I am Kellea Sullivan. Really, my name is Patricia La Vigne. So where did the name Kellea Sullivan originate?
When I began to put my story of Wind-Free together, I had no problem finding the name for the horse who played a major role in the story. While composing my first draft, it popped into my head, and I couldn’t let go of it. “A horse that would run as free as the wind.” That is how the heroine of the story described the foal she saw racing from the owner’s yard. “Wind-Free” became the skinny colt who would one day race through all three events of the Triple Crown. It’s the story of a young girl’s bonding with a stolen foal and the unconditional love they shared.
But choosing a name for this young lady went through several attempts to find just the right one.
First of all, she had to be of Irish descent. Being Irish myself (of O’Brien, Kelly, and Feeley lineage), it just appealed to me. That’s the “Sullivan” part.
Second, she had to be an only child of Texas parents who taught her to love and respect all life. This included animals of all species, although horses were her favorite.
Third, she had to be young enough to still need her parents’ guidance, yet mature enough to show the growing independence that teen-agers begin to experience as they explore and broaden their horizons in their widening world.
I like names spelled in unusual ways and when the name “Kelly” popped into my head, I knew the spelling had to be unique. It could be Kellee, or Kelley. Both lost the vote. “Kellea” was born. Then when I took the story to my critique group, someone pronounced the name like “Kellee-ah.” I corrected that in a hurry, but at the same time I knew the readers of the book probably would come up with their own versions. Oh, well. I was determined to keep the spelling anyway.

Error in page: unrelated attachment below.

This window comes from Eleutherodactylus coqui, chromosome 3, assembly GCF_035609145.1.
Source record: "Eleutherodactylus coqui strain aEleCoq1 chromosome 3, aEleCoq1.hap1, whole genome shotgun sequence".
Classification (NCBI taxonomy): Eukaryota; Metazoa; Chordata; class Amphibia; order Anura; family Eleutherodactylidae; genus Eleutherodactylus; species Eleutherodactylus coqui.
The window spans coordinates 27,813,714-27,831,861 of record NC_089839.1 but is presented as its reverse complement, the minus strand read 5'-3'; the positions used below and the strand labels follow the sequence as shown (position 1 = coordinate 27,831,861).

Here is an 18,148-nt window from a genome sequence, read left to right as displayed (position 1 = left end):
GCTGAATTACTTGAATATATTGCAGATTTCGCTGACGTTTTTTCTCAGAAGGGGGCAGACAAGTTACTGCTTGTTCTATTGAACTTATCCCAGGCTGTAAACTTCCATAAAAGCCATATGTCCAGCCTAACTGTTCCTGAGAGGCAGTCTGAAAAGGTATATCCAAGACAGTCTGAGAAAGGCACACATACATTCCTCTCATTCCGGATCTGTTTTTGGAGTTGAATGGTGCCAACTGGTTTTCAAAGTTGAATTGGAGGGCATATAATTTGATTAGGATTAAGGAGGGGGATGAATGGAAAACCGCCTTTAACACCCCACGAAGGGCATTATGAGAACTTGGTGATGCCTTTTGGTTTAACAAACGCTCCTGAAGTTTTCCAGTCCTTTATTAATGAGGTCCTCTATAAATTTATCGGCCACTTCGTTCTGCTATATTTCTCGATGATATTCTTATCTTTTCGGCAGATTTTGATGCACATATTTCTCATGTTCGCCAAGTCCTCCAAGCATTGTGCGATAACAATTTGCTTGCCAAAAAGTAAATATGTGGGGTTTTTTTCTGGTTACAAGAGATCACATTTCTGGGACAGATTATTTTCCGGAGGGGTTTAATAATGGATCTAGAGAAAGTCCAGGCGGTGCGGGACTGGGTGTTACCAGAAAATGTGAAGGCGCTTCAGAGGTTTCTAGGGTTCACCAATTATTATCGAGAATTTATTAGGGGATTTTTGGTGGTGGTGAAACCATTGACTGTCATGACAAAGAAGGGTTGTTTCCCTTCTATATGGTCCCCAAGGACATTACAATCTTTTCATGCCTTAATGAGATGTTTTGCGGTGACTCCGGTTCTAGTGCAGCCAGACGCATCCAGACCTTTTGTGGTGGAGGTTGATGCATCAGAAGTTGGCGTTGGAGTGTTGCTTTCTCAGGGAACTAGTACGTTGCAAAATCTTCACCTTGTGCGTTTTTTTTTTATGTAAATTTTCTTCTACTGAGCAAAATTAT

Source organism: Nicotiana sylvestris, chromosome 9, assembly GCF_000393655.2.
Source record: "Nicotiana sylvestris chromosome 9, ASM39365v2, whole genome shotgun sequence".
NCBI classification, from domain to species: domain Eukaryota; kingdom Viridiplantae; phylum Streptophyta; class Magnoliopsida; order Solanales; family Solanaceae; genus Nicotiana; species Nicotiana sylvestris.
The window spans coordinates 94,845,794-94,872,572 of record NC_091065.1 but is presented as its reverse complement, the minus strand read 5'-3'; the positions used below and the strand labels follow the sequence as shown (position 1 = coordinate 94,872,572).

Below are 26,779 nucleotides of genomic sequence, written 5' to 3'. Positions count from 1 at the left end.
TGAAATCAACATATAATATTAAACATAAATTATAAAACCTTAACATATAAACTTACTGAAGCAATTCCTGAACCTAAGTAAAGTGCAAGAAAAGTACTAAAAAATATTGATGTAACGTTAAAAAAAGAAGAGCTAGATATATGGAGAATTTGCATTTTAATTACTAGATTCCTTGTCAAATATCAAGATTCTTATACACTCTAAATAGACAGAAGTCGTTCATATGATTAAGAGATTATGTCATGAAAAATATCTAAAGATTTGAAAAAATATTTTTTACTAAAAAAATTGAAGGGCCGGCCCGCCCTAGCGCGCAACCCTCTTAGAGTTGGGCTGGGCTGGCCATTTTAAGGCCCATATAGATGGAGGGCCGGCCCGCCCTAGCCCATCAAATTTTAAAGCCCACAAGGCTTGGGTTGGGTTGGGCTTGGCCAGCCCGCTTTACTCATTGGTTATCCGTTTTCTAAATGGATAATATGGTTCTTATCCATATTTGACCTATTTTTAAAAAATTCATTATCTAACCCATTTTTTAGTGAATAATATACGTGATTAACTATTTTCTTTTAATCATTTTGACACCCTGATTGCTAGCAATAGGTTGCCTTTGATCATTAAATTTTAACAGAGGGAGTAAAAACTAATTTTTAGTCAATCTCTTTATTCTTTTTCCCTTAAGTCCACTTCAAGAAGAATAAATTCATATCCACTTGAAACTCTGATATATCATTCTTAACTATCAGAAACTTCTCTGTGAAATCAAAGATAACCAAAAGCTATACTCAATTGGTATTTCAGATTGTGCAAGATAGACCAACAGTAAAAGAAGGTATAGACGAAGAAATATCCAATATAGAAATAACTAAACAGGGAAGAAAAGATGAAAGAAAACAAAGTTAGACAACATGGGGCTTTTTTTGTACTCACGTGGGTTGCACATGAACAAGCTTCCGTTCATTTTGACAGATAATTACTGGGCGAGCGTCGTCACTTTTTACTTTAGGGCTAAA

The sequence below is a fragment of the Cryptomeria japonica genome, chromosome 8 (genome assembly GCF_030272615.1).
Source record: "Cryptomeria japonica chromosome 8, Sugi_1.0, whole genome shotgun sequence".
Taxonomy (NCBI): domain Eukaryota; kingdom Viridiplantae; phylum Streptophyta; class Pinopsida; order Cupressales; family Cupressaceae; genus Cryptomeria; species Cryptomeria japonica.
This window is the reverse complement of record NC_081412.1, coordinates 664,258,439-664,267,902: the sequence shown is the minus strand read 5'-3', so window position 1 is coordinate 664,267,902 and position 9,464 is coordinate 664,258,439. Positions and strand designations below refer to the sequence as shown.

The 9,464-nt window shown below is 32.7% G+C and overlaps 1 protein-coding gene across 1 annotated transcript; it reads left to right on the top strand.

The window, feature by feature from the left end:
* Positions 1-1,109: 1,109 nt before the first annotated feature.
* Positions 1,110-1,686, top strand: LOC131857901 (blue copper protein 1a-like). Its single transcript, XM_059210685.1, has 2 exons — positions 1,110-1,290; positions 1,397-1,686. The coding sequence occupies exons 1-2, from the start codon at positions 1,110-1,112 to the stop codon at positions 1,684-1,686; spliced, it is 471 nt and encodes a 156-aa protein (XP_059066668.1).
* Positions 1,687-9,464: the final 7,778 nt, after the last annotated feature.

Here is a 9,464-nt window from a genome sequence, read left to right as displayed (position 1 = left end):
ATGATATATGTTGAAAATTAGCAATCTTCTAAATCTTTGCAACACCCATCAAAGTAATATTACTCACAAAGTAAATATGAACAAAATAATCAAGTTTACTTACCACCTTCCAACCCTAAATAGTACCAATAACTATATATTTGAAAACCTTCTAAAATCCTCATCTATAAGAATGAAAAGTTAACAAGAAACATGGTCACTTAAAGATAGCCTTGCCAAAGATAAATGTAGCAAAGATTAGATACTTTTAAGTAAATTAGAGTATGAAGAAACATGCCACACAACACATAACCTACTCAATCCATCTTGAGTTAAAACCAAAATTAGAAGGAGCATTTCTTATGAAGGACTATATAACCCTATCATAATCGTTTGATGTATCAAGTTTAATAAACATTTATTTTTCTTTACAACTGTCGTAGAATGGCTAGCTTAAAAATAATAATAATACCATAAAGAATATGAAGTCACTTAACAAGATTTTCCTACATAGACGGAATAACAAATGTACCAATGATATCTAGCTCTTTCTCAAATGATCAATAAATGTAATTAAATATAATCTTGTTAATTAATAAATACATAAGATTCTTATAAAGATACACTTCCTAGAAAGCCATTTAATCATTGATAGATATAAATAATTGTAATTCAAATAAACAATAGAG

As each chapter grew out of the computer, I began to put my desires into Kellea’s personality. I never had a fond remembrance of my own teen-age years, so Kellea became the person I wish I had been at ages fourteen and fifteen.
She has a strength of character and determination I yearned for at that age. She grows from a young girl who folds at frustration, but finds her desires supersede the obstacles. It is then she begins to find her niche in life. Her parents find it difficult to begin letting go of the “apron strings,” but learn they must also trust Kellea’s instincts to find her role as an emerging adult.
Kellea was an easy character to write because I knew the kind of person I would be if I could have chosen my pathway in life. Yet, she was also a challenge to develop because I had to keep a realistic picture of this young lady trying to balance her character flaws with her ability to achieve what she wanted—a special friendship with an amazing horse.